Last week, the authoritative Olympic website Inside the Games reported that Brisbane had taken “a huge step” towards securing the hosting rights for the 2032 Olympic and Paralympic Games after the International Olympic Committee (IOC) confirmed the Australian region as its preferred candidate.
There has been considerable media discussion about possible venues for the various sports, but as yet no firm decisions have been made about sailing venues – assuming that sailing remains an Olympic sport in 11 years time.
An Australian Olympic Committee spokesperson said that “a number of sailing venues” have been identified in the Venue Masterplan.
“Work will continue during the Targeted Dialogue phase in refining all venue options. There is no timeline on these discussions, which are ongoing,”the person told Mysailing.
What we do know is that the Whitsundays is being heavily considered for the two-person double-handed offshore keelboat race – if that event survives a vote at World Sailing later in the year. World Sailing voted to include it for Paris 2024 in place of the Finn class, but a change of President and well-targeted lobbying by the Finn class mean the decision is being re-visited.
Even if the event survives the re-vote, and takes place at Paris as currently planned, there is no guarantee that it will still be an Olympic event in 2032. If there are logistical problems with security, massive costs, or if the race, that could last 12 times as long as the marathon and goes through the night, simply bores the pants off the TV audience, it will go the way of the Women’s Match Racing, which appeared only at London 2012 before being canned for Rio 2016.
If the event takes place, and it’s obviously a big “if”, the Whitsundays would be an ideal venue with all those islands and a good chance of trade winds and fine weather. It would probably be raced out of Hamilton Island, where CEO Glenn Bourke would provide plenty of experience at running major events, having been CEO of the Volvo Ocean Race and competition manager for sailing at Sydney 2000, among many other claims to fame.
There have also been unconfirmed rumours that kitesurfing would be held on the Sunshine Coast if SEQ gets the 2032 Games. Again, this makes sense from a TV point of view.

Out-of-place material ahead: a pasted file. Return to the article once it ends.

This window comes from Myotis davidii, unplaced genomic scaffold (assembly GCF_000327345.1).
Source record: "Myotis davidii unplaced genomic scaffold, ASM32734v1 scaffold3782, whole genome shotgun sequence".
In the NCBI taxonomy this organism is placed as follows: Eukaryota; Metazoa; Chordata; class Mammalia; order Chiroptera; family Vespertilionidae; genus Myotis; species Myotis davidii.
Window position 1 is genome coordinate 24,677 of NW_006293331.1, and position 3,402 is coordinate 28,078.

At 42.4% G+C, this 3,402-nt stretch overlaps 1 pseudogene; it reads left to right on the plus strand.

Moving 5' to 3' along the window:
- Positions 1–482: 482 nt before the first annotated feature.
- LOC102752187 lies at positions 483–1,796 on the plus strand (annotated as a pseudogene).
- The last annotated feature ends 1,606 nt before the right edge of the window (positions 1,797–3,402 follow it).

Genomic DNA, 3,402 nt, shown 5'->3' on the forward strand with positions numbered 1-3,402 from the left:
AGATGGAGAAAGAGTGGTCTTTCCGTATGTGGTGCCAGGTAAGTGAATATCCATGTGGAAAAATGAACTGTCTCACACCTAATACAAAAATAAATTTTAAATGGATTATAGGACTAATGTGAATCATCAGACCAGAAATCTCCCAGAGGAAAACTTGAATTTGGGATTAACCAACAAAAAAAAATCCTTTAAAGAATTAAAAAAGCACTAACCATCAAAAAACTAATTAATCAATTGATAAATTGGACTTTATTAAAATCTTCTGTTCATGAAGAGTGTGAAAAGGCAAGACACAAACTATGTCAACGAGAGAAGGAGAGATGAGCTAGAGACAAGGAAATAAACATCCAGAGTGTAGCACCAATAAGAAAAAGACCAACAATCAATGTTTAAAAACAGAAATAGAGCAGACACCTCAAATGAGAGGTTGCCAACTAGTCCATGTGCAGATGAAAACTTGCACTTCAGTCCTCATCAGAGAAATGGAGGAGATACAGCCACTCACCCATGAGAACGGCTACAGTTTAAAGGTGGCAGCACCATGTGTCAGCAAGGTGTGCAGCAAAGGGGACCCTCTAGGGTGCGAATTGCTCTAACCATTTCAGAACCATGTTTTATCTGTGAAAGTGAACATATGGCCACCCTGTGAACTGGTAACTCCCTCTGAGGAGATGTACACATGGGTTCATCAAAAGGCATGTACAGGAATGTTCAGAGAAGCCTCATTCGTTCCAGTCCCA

But the big question is, where will the traditional sailing events be held – the Laser, 49er and multihull classes?
Sailing has often suffered for its need to have a venue that provides a big rigging area and a fair contest out on the water. More often than not, that means the sailing venue is in a different city to the major Games events such as track and field, swimming and cycling.
At London 2012, for example, the venue at Portland/Weymouth was excellent from a sailing point of view, but was 137km from the athletes village in London. This meant that the sailors missed out on rubbing shoulders with sporting superstars like Usain Bolt and Michael Phelps, with several of them saying the Olympics was “just a big Worlds”.
Even at Rio 2016, where the sailing was held in the city of Rio, it was still over an hour on the bus to the main stadium. And Enoshima, the sailing venue for Tokyo 2021, is over 60km from the main village.
One of the logical venues for sailing at SEQ 2032 is Royal Queensland Yacht Squadron at Manly, a coastal suburb of Brisbane. RQ has a huge rigging area and has run major events like Sail Brisbane and class world championships.
Manly is only 30km, or about half an hour by road, from the centre of Brisbane, meaning sailors would be able to stay in the main athletes village, making them feel part of the greater Games. Swimming, cycling and possibly canoeing would all be taking place within 10km of the sailing venue.
The downside is that Moreton Bay, while a nice enough place to sail, is not exactly “iconic Australia”. Protected from the ocean by North Stradbroke Island, the water colour is rarely a sparkling blue and the view from the water is primarily suburban Brisbane on one side and tree-covered island on the other. The wind, too, can be a bit fickle, making setting courses a challenge on light days.
The other venue that has been suggested is the Gold Coast. According to the IOC Feasibility Assessment document, there would be two athletes villages if SEQ gets the Games. The main one, a new development will be in Brisbane, while existing hotels would be used to host athletes based on the Gold Coast.
From a television perspective, the Gold Coast, with its iconic beaches and highrise towers, would certainly provide a spectacular backdrop for sailing events. Assuming that the rigging area would be on the Broadwater and sailing would take place on the open ocean, steady winds would be likely.
But, in my opinion, there is only one opinion that counts when deciding where to sail – that of the sailors. I would suggest that Australian Sailing asks current and past Olympic sailors and coaches which venue they would prefer – and then strongly recommends that venue to the AOC. They should do this soon, so that planning can commence immediately.
I know that this is a novel concept for Australian Sailing – asking the people most affected by a decision for their opinion before that decision is etched into stone – but I think it’s worth trying, just this once…
Sailors, check out the various options by clicking on the pictures above, and please make your opinions known by commenting below.
Roger McMillan – Editor